An affinity with the subject matter helps. Williams’s design for the Richter show introduces shafts of light to help articulate the exhibition space. Portraits will be displayed in a series of chambers leading off a deliberately disorientating corridor, with slots of abstract light shapes in reference to Richter’s abstract work, and at the end, a mirrored installation reflecting diffused images of visitors.

Only an architect, says NPG curator Paul Moorhouse, could have realised this, appreciative of the extra dimension they can bring to exhibition design.

Like Williams, Sophie Hicks is an architect who enjoys designing art exhibitions. These include the Aimé Maeght exhibition that has just finished at the Royal Academy.

‘I don’t feel I necessarily bring something to it as an architect, but as someone who studies art, follows it and collects it,’ she says, adding that her former career as a fashion journalist has also been relevant in finding the best way to present the exhibits. For the Maeght exhibition, she helped choose the ephemera displayed alongside the art, gathering them together under Perspex in bespoke cabinets inspired by a 1940s metal table owned by the Maeght family. ‘I don’t do much. I don’t want to overpower the art. That has to speak [for itself],’ she says.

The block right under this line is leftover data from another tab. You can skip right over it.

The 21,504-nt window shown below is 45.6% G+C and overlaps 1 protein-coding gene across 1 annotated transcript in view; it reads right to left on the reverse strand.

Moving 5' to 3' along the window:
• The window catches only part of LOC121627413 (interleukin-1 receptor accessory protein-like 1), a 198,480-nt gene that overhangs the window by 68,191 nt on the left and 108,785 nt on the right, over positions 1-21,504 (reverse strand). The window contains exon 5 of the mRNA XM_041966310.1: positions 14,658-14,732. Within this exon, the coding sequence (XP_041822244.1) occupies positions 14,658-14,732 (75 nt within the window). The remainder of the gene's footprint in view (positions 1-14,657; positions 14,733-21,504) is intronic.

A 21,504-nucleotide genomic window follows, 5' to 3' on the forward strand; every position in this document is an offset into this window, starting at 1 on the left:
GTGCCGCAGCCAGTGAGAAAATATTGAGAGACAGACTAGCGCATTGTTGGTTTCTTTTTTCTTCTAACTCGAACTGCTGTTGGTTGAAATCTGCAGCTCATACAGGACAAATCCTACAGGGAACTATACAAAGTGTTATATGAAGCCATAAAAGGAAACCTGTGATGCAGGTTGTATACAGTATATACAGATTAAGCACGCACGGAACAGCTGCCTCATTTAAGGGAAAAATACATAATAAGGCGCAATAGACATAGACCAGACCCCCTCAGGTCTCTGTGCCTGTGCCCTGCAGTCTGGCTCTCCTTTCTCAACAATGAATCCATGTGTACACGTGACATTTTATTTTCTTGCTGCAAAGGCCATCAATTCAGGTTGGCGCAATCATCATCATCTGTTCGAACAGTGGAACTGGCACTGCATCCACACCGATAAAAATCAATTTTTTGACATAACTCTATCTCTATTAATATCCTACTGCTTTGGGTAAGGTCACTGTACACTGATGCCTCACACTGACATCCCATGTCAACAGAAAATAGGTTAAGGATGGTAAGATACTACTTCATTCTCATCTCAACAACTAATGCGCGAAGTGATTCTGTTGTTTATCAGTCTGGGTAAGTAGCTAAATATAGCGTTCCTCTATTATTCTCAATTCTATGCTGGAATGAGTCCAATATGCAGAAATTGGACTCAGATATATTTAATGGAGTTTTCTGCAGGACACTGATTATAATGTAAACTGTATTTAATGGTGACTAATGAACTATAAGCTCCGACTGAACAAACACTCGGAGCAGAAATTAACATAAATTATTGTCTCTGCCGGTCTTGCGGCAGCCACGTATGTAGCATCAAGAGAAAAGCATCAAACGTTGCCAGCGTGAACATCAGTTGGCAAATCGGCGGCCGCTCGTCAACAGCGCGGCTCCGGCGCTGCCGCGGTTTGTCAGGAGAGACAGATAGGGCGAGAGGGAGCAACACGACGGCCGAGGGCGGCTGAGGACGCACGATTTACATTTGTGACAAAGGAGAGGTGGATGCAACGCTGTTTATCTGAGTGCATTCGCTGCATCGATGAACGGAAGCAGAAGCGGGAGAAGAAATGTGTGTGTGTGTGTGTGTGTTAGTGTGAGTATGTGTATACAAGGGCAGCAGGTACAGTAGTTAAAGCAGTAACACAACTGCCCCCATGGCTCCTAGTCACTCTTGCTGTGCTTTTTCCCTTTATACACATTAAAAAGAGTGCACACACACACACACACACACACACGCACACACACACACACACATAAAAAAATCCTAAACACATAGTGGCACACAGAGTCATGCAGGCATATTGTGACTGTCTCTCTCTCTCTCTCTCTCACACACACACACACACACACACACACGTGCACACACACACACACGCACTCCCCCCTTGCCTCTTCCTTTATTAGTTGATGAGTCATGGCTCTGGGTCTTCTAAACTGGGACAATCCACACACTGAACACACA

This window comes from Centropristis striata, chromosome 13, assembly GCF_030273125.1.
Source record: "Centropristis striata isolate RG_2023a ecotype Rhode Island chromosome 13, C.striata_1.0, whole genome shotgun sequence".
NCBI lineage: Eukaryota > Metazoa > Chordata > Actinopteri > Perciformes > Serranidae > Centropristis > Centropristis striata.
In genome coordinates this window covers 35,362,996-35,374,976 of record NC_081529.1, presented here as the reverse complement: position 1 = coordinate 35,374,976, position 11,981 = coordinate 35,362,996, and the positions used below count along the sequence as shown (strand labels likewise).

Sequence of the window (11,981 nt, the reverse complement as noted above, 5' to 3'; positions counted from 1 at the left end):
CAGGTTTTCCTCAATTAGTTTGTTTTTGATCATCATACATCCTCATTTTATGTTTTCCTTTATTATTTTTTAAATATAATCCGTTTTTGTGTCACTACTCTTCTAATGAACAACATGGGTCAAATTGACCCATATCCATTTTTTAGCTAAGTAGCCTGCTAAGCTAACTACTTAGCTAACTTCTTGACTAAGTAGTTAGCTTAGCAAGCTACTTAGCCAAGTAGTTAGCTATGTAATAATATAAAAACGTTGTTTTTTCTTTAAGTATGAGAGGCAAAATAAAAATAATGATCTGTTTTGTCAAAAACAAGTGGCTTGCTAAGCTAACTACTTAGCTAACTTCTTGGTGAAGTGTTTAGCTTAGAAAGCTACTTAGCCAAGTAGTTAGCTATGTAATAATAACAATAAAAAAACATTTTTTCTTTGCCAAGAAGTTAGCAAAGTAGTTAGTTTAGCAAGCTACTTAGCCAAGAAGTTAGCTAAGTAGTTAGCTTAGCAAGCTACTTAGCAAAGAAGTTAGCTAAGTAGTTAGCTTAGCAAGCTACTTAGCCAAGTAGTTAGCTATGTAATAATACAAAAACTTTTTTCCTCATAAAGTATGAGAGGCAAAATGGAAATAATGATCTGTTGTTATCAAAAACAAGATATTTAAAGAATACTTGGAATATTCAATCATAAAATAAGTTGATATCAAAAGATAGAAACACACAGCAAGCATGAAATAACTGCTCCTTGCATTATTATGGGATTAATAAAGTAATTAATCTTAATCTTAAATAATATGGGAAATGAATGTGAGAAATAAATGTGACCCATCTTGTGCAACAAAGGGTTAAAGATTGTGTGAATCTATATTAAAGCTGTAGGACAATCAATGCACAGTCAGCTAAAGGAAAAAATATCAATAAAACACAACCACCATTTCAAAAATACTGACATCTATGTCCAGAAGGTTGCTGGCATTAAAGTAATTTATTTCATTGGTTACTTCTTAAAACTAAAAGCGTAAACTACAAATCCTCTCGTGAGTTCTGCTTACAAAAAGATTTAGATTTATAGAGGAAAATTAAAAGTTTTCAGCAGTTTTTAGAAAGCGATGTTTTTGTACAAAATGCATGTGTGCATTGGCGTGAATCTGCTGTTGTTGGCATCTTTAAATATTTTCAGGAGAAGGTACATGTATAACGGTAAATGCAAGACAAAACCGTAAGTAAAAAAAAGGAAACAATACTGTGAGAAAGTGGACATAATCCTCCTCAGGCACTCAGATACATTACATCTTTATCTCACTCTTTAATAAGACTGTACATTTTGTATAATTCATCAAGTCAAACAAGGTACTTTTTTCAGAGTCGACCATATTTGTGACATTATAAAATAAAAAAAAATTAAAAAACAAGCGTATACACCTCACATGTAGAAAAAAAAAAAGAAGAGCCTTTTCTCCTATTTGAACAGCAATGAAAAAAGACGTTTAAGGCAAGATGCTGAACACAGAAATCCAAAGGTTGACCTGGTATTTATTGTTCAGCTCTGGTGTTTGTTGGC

With Japan Car, Ban also aimed to keep the exhibition design as simple as possible, mindful of the logistical difficulties of bringing cars into the space. ‘We tried to use a system that’s easy to install. Usually, at automobile shows the car is on stage. But I wanted to put the car on the same level as the people, as that’s how they’ll usually see it, and it’s easier to see inside the car.’

He came up with a large-scale, thin plastic sheet with graphics and information that acts as a backdrop, and also devised a floor covering for each car. At the entrance, Ban uses a display of Bonsai trees, with model cars taking the place of natural stones to suggest car design – especially the new breed of small cars – as being at the heart of Japanese culture.